Wednesday, June 10

East Africa roundup

  • Some of the international aid groups expelled from northern Sudan following the International Criminal Court's approval of a warrant for Sudan's president, including Mercy Corps, CARE, and Save the Children, are in discussions about returning (Reuters)
  • Sudan might delay its elections - currently set for February - again. Shocking. Reuters:
    The deputy chairperson of the National Elections Commission, Abdullah Ahmed Abdulla, told Reuters the commission was behind schedule because of delays in announcing results of a vital census and in setting up election committees in states. "We are considering a modification, an adjustment of our old timeframe to accommodate the delays that have taken place," Abdulla said on Tuesday, adding it would "not be very much of a delay".
  • For francophones, a dispatch from Mogadishu by Matthias Bruggmann in Paris Match:
    "La démocratie, c’est quand un homme peut forniquer dans la rue. Il peut se balader nu et forniquer avec d’autres hommes. » Ahmed est sûr de son fait. Avant, dans une autre vie, ce père de famille était enseignant dans une madrasa, une école coranique. Puis il a rejoint Al-Chabab, mouvement islamiste radical somalien, placé par les Etats-Unis dans la liste des groupes soutenant le terrorisme. Aujourd’hui, les combattants fondamentalistes contrôlent presque tout Mogadiscio, après trois semaines d’offensive sans précédent contre le gouvernement. A 34 ans, Ahmed se retrouve émir et commande à une dizaine d’hommes.
That first quote, from an Islamist insurgent, is worth translating: "Democracy is when a man can fornicate in the street. He can walk around naked and fornicate with other men." What's the problem?
  • Another confirmation that pirates are a sure-fire crowd-pleaser. Broadcast:
    The hour-long show Ross Kemp in Search of Pirates, which saw the former EastEnders actor investigate the boom in piracy off the coast of east Africa, was up by 29% on the channel’s slot average for the year so far of 487,000 (2.2%). The channel’s performance this year at the time has improved significantly compared with 2008 when it managed 276,000 (1.3%) at the time.
    Last night’s show improved on Kemp’s previous investigation Ross Kemp: A Kenya Special which attracted 532,000 (2.9%) on 22 September last year.
  • Paul Collier on African elections (Wall Street Journal):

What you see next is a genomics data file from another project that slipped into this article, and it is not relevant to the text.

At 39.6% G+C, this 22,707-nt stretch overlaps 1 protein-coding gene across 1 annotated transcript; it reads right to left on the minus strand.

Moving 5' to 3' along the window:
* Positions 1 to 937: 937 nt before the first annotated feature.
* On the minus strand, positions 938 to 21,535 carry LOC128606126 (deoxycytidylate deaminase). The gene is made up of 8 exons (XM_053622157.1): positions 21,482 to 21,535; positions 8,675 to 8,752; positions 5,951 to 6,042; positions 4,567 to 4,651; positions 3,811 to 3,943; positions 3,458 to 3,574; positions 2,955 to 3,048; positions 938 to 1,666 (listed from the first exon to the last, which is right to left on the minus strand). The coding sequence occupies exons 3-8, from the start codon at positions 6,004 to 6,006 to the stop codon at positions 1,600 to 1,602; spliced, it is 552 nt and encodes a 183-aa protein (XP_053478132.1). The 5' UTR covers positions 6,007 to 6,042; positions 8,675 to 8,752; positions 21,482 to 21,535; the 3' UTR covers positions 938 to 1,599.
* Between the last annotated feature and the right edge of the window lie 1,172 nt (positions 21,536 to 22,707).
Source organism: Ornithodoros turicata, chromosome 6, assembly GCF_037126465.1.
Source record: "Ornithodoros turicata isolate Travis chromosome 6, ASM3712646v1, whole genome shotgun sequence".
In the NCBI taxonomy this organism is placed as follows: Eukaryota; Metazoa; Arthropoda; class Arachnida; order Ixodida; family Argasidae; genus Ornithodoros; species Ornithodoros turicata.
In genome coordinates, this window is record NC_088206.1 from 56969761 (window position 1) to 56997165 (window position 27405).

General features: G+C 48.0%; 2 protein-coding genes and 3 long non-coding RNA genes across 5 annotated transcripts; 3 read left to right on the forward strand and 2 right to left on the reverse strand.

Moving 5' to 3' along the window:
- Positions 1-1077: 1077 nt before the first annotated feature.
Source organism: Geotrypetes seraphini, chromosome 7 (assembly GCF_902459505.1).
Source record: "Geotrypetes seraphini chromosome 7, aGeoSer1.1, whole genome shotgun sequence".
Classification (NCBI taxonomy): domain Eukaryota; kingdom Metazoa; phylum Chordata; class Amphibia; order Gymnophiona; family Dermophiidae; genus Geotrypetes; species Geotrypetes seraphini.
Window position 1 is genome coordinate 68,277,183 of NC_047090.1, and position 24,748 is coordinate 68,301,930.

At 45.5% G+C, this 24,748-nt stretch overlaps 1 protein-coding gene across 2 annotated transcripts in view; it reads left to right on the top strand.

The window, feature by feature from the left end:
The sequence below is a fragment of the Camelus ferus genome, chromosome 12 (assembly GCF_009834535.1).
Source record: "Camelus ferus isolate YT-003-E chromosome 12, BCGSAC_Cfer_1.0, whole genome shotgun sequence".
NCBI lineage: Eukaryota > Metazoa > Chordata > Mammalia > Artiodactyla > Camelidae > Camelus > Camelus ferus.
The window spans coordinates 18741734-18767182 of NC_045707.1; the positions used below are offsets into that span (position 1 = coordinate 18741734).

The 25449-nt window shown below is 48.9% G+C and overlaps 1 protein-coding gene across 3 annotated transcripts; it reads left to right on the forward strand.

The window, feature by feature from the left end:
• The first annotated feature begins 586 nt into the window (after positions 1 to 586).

In Africa, presidential elections have become the fashionable norm, like state airlines used to be. This year there will be 15 of them. But like those airlines, in the absence of supporting institutions elections have proved to be more decorative than functional, a veneer beneath which the autocratic rule of the pre-1991 era continues little abated. Autocracy in Africa was ruinous: Narrow ethnically based elites plundered the country for their own short-term benefit. America and the other Western countries that encouraged democracies were right to think that what Africa needed was accountability of government to citizen, but wrong to think that this could be achieved simply by elections.
  • Swedish expats' dreams of opening a hotel and living out their days in a Kenyan paradise are rudely shattered, along with their innocence. From the Independent:
    But yet again our success was not tolerated. When we refused to pay the customary bribes to the chief, the water was cut off. Nobody had told us that our paradise was corrupt. No water – no hotel – no mushrooms.
  • The Council on Foreign Relations interviews Kenya's prime minister. On an ethnic interpretation of Kenyan politics:
    I don't agree. It's a very simplistic view of Kenyan politics. Kenyan politics are much more complicated than that, and they are fairly ideological. ODM party [Odinga's party] is more of a social democracy [party]. PNU [Kibaki's party] is a more conservative political party. But ideology has even died in America. What is the difference between Republicans and the Democrats? Go to Britain. Labor and the Tories. It is not just only Africa. That is a very simplistic view of what's happening here.Our politics are not ethnic. Look at elections last time. My party won seats in all the eight provinces in the country. Look at the presidential elections. I won the vote in six of the eight provinces. I did not win in [President Kibaki's province], but I also got some votes there. I did not win in Eastern Province, but I also got some votes there.

  • Rwandan Hutu rebels, targeted by a joint DRC-Rwanda military operation earlier this year in Congo's North Kivu province, are causing trouble again, now in South Kivu (mediacongo)

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